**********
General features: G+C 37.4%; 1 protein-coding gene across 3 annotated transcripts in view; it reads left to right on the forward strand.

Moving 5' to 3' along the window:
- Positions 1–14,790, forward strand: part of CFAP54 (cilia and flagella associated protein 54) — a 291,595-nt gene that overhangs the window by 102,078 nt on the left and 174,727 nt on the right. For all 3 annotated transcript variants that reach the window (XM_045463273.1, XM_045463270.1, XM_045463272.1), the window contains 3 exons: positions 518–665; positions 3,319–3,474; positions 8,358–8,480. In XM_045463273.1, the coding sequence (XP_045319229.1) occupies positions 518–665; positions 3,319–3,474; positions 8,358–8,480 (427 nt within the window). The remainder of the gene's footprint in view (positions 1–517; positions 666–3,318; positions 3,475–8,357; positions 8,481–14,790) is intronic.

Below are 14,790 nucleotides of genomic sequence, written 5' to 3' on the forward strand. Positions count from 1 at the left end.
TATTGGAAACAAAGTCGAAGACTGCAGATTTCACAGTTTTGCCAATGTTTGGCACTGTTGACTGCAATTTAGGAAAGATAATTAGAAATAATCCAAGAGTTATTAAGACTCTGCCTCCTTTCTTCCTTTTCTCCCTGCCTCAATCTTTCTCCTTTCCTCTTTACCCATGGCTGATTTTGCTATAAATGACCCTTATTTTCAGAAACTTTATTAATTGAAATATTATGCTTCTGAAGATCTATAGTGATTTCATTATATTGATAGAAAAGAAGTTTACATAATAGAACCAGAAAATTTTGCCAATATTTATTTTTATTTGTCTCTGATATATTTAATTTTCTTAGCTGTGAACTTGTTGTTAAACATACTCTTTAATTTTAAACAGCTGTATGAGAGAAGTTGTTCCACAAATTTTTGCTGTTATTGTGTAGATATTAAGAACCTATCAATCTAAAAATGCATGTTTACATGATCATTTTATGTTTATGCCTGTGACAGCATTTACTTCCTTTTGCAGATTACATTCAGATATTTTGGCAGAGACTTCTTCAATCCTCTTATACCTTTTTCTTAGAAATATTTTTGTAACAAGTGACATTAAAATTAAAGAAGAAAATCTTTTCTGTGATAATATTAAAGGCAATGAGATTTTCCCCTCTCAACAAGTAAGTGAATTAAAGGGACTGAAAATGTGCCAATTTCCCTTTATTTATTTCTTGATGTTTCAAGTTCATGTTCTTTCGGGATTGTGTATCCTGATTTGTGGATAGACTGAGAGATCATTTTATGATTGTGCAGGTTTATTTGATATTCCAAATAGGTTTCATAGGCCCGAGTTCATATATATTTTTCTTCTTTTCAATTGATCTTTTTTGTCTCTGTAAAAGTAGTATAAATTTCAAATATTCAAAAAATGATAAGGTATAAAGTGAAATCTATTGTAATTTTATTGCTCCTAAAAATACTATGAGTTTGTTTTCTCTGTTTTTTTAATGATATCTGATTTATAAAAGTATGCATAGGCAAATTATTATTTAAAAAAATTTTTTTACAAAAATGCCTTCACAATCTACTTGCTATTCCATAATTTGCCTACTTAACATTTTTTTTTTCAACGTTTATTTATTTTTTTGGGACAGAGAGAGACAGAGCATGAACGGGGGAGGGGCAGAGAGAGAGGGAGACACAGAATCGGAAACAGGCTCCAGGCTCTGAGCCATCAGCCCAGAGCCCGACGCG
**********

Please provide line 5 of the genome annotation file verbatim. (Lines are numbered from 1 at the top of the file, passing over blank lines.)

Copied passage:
TATTGGAAACAAAGTCGAAGACTGCAGATTTCACAGTTTTGCCAATGTTTGGCACTGTTGACTGCAATTTAGGAAAGATAATTAGAAATAATCCAAGAGTTATTAAGACTCTGCCTCCTTTCTTCCTTTTCTCCCTGCCTCAATCTTTCTCCTTTCCTCTTTACCCATGGCTGATTTTGCTATAAATGACCCTTATTTTCAGAAACTTTATTAATTGAAATATTATGCTTCTGAAGATCTATAGTGATTTCATTATATTGATAGAAAAGAAGTTTACATAATAGAACCAGAAAATTTTGCCAATATTTATTTTTATTTGTCTCTGATATATTTAATTTTCTTAGCTGTGAACTTGTTGTTAAACATACTCTTTAATTTTAAACAGCTGTATGAGAGAAGTTGTTCCACAAATTTTTGCTGTTATTGTGTAGATATTAAGAACCTATCAATCTAAAAATGCATGTTTACATGATCATTTTATGTTTATGCCTGTGACAGCATTTACTTCCTTTTGCAGATTACATTCAGATATTTTGGCAGAGACTTCTTCAATCCTCTTATACCTTTTTCTTAGAAATATTTTTGTAACAAGTGACATTAAAATTAAAGAAGAAAATCTTTTCTGTGATAATATTAAAGGCAATGAGATTTTCCCCTCTCAACAAGTAAGTGAATTAAAGGGACTGAAAATGTGCCAATTTCCCTTTATTTATTTCTTGATGTTTCAAGTTCATGTTCTTTCGGGATTGTGTATCCTGATTTGTGGATAGACTGAGAGATCATTTTATGATTGTGCAGGTTTATTTGATATTCCAAATAGGTTTCATAGGCCCGAGTTCATATATATTTTTCTTCTTTTCAATTGATCTTTTTTGTCTCTGTAAAAGTAGTATAAATTTCAAATATTCAAAAAATGATAAGGTATAAAGTGAAATCTATTGTAATTTTATTGCTCCTAAAAATACTATGAGTTTGTTTTCTCTGTTTTTTTAATGATATCTGATTTATAAAAGTATGCATAGGCAAATTATTATTTAAAAAAATTTTTTTACAAAAATGCCTTCACAATCTACTTGCTATTCCATAATTTGCCTACTTAACATTTTTTTTTTCAACGTTTATTTATTTTTTTGGGACAGAGAGAGACAGAGCATGAACGGGGGAGGGGCAGAGAGAGAGGGAGACACAGAATCGGAAACAGGCTCCAGGCTCTGAGCCATCAGCCCAGAGCCCGACGCG